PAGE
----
Previous Articles

  • Editors’ Note January 19, 2021 by webadminpcw - Instead of our usual original article, we have decided to use this issue to make two appeals, one financial and one editorial, which you can read below. We also strongly recommend that you read the sidebar in which we summarize articles published elsewhere that we believe are “Worth Reading.” The most important events of the past two weeks have been discussed widely and capably by commentators whom we read and respect. As a result, none of us has found a better way to explain, summarize or refute their points. Instead of making an unsuccessful try, we decide to curate those articles and recommend the five we found most interesting and thought-provoking. We will be back in two weeks, as opinionated as ever.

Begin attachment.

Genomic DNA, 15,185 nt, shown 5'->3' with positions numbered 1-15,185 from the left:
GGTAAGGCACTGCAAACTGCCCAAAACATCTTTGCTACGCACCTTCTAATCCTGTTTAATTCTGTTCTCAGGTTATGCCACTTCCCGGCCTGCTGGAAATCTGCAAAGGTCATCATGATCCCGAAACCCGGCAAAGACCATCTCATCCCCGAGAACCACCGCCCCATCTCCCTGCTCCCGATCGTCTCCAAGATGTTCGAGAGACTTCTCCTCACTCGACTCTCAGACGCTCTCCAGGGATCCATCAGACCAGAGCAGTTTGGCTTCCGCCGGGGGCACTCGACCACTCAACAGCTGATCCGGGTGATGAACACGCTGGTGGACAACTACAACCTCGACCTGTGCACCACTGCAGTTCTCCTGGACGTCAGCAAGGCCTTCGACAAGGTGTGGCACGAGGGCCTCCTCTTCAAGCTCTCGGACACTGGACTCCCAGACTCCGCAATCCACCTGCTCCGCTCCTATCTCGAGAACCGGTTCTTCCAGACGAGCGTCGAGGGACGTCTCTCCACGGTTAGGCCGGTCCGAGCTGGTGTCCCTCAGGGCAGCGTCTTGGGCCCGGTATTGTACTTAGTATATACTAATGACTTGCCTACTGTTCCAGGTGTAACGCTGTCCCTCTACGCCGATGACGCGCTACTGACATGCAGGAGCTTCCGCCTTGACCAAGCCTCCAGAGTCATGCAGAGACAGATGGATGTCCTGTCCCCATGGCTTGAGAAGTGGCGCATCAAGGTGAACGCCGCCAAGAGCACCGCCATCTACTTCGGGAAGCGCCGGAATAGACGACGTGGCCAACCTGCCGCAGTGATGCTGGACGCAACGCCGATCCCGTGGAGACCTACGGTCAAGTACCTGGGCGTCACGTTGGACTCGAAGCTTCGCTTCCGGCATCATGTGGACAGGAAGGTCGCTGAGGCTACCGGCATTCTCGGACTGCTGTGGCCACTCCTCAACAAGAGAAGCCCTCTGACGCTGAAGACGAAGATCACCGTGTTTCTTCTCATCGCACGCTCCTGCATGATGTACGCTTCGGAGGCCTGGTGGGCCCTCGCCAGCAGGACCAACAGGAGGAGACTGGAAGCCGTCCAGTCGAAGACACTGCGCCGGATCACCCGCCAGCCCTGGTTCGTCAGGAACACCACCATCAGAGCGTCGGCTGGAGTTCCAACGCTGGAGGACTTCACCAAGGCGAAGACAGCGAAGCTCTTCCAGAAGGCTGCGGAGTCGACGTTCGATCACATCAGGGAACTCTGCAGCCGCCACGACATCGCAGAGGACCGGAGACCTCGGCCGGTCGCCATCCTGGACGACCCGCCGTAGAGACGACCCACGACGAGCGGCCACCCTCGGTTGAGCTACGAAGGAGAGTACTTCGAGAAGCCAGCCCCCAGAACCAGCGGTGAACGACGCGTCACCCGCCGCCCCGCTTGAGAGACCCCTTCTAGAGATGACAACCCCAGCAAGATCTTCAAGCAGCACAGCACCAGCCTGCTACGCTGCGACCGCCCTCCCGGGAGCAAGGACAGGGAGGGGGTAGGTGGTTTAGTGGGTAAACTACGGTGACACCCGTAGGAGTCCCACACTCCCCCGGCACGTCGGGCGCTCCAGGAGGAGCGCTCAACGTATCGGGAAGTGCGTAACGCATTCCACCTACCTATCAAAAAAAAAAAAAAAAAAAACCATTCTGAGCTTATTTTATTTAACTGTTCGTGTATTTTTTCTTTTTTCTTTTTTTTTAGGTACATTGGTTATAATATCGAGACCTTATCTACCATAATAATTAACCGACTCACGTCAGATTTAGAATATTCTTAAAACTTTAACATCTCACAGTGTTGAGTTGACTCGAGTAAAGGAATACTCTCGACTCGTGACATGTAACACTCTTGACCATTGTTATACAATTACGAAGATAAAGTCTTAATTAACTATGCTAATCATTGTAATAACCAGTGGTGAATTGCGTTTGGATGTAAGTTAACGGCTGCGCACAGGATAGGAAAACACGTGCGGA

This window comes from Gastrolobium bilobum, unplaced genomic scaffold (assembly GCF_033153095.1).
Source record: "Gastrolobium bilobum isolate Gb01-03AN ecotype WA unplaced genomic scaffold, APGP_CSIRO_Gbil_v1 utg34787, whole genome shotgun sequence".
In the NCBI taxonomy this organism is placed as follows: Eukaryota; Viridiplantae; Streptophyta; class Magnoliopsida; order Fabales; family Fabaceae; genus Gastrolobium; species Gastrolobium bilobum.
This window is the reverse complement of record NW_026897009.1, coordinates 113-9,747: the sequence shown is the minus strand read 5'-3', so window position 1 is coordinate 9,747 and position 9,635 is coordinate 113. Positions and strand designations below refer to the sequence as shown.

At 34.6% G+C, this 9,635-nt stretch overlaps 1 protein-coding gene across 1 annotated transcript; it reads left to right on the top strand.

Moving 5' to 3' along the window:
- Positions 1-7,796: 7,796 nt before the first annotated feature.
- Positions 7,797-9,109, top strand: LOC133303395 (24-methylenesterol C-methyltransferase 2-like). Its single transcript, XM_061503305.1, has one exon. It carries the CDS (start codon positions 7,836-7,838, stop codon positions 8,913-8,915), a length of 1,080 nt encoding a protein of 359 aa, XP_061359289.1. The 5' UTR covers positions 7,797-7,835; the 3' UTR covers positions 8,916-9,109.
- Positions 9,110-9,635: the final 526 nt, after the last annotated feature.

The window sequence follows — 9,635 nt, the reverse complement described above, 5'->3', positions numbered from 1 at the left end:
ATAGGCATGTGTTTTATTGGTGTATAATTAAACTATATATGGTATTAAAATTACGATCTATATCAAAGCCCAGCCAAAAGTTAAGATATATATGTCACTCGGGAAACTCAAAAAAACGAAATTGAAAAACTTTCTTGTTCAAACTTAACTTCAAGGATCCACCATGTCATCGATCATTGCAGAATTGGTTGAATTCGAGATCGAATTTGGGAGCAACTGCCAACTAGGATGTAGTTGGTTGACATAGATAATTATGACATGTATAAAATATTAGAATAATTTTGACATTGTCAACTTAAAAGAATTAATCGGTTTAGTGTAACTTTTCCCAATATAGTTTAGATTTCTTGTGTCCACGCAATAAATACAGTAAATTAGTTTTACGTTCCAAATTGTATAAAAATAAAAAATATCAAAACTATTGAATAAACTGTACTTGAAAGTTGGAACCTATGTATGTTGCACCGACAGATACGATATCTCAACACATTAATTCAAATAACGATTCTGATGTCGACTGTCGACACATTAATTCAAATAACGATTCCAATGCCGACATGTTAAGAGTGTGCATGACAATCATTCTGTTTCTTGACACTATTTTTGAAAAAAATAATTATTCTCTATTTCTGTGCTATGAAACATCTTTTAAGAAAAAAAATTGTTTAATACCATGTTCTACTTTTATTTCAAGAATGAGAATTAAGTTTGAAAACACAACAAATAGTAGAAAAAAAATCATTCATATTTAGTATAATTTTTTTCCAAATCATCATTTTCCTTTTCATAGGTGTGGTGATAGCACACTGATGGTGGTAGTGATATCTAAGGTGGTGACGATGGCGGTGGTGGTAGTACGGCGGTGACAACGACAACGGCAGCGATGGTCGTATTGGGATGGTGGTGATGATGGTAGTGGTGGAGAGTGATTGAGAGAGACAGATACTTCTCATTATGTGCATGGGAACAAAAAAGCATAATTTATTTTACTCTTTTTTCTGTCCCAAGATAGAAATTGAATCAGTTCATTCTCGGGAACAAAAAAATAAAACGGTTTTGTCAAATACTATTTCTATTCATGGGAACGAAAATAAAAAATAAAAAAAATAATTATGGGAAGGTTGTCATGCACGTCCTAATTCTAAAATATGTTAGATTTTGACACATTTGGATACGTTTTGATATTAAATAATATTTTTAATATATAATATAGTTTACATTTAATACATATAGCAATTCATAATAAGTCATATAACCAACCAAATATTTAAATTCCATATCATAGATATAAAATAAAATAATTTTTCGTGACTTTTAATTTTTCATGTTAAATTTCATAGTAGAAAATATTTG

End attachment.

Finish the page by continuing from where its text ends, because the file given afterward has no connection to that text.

• An Appeal January 19, 2021 by webadminpcw - Since we started publication in 2019, there have been 40 issues of the Chesapeake Observer and the editors are very gratified with how our readership has grown. Until now, we have supported the journal out of our own pockets, with the intention that at some point it should become self-supporting. We are now asking for the first time for contributions to support publication of the journal.
  • An Invitation January 19, 2021 by webadminpcw - Though we enjoy writing about topics that interest us and on which we have some knowledge, it was never our goal to include only our own voices in this journal. Once again, we invite readers to submit to us articles on topics of current interest that have important implications for the future.